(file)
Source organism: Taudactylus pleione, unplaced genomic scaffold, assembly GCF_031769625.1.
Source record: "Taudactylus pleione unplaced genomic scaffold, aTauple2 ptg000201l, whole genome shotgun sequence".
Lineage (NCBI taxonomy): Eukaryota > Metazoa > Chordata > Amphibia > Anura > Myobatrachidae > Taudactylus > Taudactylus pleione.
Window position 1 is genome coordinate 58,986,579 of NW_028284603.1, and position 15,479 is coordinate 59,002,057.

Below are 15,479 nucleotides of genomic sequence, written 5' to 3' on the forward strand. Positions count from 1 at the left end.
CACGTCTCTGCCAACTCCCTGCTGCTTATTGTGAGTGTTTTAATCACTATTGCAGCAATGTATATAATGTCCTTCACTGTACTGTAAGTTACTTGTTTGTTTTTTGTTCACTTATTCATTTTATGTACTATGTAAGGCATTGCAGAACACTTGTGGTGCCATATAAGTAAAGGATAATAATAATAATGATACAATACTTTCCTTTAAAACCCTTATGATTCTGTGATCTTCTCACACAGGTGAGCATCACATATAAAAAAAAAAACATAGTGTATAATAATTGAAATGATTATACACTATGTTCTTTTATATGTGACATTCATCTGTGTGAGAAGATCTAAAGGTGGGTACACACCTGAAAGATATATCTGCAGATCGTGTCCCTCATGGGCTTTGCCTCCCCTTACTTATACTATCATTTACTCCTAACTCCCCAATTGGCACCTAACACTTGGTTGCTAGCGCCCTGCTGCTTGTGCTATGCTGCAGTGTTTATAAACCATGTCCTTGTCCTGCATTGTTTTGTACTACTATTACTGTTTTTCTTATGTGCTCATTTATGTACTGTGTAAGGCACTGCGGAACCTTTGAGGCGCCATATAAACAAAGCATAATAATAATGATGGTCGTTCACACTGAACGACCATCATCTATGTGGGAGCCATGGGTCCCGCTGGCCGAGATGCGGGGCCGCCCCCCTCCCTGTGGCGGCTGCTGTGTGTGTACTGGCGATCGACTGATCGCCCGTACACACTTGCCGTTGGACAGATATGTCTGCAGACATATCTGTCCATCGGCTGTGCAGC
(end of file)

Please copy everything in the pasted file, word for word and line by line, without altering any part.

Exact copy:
Source organism: Taudactylus pleione, unplaced genomic scaffold, assembly GCF_031769625.1.
Source record: "Taudactylus pleione unplaced genomic scaffold, aTauple2 ptg000201l, whole genome shotgun sequence".
Lineage (NCBI taxonomy): Eukaryota > Metazoa > Chordata > Amphibia > Anura > Myobatrachidae > Taudactylus > Taudactylus pleione.
Window position 1 is genome coordinate 58,986,579 of NW_028284603.1, and position 15,479 is coordinate 59,002,057.

Below are 15,479 nucleotides of genomic sequence, written 5' to 3' on the forward strand. Positions count from 1 at the left end.
CACGTCTCTGCCAACTCCCTGCTGCTTATTGTGAGTGTTTTAATCACTATTGCAGCAATGTATATAATGTCCTTCACTGTACTGTAAGTTACTTGTTTGTTTTTTGTTCACTTATTCATTTTATGTACTATGTAAGGCATTGCAGAACACTTGTGGTGCCATATAAGTAAAGGATAATAATAATAATGATACAATACTTTCCTTTAAAACCCTTATGATTCTGTGATCTTCTCACACAGGTGAGCATCACATATAAAAAAAAAAACATAGTGTATAATAATTGAAATGATTATACACTATGTTCTTTTATATGTGACATTCATCTGTGTGAGAAGATCTAAAGGTGGGTACACACCTGAAAGATATATCTGCAGATCGTGTCCCTCATGGGCTTTGCCTCCCCTTACTTATACTATCATTTACTCCTAACTCCCCAATTGGCACCTAACACTTGGTTGCTAGCGCCCTGCTGCTTGTGCTATGCTGCAGTGTTTATAAACCATGTCCTTGTCCTGCATTGTTTTGTACTACTATTACTGTTTTTCTTATGTGCTCATTTATGTACTGTGTAAGGCACTGCGGAACCTTTGAGGCGCCATATAAACAAAGCATAATAATAATGATGGTCGTTCACACTGAACGACCATCATCTATGTGGGAGCCATGGGTCCCGCTGGCCGAGATGCGGGGCCGCCCCCCTCCCTGTGGCGGCTGCTGTGTGTGTACTGGCGATCGACTGATCGCCCGTACACACTTGCCGTTGGACAGATATGTCTGCAGACATATCTGTCCATCGGCTGTGCAGC